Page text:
India’s Turn in Climate Policy: Assessing the Interplay of Domestic and International Policy Change
AbstractIndia has long been regarded as a deal-breaker in international climate negotiations; it was at the summit in Copenhagen that India first abandoned its old strategic line and made a commitment to reduce carbon emissions voluntarily. This shift was accompanied by a proliferation of domestic initiatives to save energy, to develop regenerative energies, etc. Traditional IR approaches remain insufficient to explain this policy shift – which is the aim of this paper – insofar as they fail to adequately take into account the fact that climate policies have to confront two audiences: a domestic and an international one, each presenting different tactical necessities for official reaction. On the international front, we argue that globally, India intended to be perceived as a responsible actor, one deserving of a greater say in global governance matters. On the domestic level, shrinking national energy reserves and mounting import dependence made the co-benefit of energy saving in reducing greenhouse gas emissions evident. The shift was made easier because important business associations aligned with a more eco-friendly development perspective and because the reduction commitments made by the Indian government on an international stage did not demand very stringent domestic emission reductions.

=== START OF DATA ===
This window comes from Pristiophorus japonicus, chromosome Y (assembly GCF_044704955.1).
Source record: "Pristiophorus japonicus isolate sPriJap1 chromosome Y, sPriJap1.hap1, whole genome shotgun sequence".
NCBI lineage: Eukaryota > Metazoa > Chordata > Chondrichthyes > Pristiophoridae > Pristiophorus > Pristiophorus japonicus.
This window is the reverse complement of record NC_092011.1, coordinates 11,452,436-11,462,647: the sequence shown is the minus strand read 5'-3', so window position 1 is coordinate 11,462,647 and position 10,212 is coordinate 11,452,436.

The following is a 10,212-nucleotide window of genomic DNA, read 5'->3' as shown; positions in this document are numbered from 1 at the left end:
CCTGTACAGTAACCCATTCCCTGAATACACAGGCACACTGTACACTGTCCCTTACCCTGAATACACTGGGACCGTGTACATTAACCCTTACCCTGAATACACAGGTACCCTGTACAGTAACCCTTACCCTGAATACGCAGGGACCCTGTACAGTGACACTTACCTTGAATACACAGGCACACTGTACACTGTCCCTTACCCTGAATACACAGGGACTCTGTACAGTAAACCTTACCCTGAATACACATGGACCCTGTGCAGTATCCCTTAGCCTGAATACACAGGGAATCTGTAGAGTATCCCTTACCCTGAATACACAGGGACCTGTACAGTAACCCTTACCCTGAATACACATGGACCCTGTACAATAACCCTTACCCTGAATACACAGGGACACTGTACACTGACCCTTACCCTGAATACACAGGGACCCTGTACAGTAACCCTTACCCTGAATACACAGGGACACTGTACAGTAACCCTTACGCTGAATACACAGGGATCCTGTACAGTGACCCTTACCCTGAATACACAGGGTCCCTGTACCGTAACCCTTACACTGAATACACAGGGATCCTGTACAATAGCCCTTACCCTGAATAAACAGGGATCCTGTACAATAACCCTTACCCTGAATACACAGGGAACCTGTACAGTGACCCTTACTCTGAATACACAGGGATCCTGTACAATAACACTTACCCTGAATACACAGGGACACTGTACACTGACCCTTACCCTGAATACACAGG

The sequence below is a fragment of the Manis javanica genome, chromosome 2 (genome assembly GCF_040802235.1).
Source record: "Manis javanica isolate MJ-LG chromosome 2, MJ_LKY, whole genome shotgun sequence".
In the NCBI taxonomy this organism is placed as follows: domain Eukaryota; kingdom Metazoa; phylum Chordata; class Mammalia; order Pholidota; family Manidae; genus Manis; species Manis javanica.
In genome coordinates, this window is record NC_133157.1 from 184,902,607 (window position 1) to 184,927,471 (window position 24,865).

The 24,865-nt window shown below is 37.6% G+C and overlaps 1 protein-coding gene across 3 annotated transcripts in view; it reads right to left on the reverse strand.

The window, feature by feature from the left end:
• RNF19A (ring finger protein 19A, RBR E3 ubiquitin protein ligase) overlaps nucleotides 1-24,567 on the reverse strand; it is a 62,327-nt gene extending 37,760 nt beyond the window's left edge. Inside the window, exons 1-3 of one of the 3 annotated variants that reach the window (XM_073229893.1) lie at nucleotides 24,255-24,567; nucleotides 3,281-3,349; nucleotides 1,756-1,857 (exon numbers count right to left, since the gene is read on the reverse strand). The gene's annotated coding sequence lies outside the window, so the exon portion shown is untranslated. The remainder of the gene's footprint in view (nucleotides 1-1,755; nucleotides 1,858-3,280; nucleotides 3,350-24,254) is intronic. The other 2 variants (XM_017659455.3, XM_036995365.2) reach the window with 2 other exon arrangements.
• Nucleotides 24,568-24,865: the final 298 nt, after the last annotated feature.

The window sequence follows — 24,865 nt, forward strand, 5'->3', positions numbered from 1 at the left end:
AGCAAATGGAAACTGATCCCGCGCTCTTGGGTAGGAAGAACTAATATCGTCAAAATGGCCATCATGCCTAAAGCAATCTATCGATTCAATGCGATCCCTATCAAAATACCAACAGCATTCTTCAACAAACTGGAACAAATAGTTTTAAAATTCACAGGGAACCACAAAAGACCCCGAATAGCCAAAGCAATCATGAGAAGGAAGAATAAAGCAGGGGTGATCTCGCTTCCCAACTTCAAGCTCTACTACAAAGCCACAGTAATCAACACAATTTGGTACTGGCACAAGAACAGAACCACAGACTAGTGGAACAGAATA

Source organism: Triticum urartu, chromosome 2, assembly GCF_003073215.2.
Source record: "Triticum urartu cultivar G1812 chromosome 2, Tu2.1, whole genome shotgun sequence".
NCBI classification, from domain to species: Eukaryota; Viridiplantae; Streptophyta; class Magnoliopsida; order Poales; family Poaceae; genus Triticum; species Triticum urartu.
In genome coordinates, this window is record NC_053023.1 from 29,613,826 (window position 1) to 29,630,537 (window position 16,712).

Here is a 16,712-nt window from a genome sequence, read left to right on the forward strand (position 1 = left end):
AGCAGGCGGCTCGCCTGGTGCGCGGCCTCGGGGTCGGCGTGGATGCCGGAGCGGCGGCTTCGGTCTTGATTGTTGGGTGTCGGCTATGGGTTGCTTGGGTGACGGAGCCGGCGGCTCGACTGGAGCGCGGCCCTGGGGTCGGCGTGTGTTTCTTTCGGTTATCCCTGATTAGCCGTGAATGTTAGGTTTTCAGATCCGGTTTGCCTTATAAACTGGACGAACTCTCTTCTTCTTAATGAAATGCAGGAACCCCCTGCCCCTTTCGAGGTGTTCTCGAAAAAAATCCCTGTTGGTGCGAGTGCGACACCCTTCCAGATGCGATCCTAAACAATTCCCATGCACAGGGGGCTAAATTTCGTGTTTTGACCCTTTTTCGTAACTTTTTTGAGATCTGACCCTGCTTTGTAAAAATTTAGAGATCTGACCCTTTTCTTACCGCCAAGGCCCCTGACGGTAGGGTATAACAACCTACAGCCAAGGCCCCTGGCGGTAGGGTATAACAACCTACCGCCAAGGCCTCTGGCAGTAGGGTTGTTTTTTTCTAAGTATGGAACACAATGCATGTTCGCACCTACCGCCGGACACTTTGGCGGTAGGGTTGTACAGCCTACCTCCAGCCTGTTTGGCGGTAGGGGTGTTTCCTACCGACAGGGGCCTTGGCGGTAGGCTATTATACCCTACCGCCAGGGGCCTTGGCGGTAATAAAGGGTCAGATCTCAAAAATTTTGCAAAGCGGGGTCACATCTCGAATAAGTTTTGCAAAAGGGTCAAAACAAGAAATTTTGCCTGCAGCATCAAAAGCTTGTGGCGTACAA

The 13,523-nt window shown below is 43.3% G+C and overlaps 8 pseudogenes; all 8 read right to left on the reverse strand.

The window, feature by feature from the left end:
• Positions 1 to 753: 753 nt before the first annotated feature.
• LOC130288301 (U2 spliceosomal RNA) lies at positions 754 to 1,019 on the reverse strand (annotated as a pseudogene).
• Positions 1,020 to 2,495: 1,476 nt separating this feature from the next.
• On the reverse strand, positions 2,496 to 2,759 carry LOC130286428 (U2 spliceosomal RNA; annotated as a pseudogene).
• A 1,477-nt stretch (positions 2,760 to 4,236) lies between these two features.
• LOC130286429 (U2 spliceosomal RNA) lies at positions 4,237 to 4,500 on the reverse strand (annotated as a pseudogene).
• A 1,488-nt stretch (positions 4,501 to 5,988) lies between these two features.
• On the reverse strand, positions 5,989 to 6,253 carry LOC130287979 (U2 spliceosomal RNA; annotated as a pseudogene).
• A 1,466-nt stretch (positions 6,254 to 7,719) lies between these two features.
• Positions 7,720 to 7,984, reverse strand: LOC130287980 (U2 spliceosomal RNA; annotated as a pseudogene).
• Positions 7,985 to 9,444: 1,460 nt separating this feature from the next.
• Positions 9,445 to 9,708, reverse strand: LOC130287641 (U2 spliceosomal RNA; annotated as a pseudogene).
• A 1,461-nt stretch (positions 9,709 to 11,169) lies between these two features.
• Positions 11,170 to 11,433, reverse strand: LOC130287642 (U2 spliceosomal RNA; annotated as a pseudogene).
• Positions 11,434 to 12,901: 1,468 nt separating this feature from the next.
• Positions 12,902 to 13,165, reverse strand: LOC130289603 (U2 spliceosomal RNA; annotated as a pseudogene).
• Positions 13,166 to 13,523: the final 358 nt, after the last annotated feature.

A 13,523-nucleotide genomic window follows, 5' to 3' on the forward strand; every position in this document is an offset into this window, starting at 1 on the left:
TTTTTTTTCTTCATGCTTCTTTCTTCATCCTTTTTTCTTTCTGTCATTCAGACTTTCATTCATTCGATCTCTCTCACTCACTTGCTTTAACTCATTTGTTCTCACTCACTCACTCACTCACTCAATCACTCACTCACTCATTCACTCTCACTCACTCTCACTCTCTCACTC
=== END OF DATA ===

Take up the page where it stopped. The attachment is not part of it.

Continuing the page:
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Bibliographic InfoPaper provided by GIGA German Institute of Global and Area Studies in its series GIGA Working Paper Series with number 190.
Length: 26 pages
Date of creation: Mar 2012
Date of revision:
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This paper has been announced in the following NEP Reports:
- NEP-ALL-2012-04-17 (All new papers)
- NEP-ENE-2012-04-17 (Energy Economics)
- NEP-ENV-2012-04-17 (Environmental Economics)
- NEP-RES-2012-04-17 (Resource Economics)
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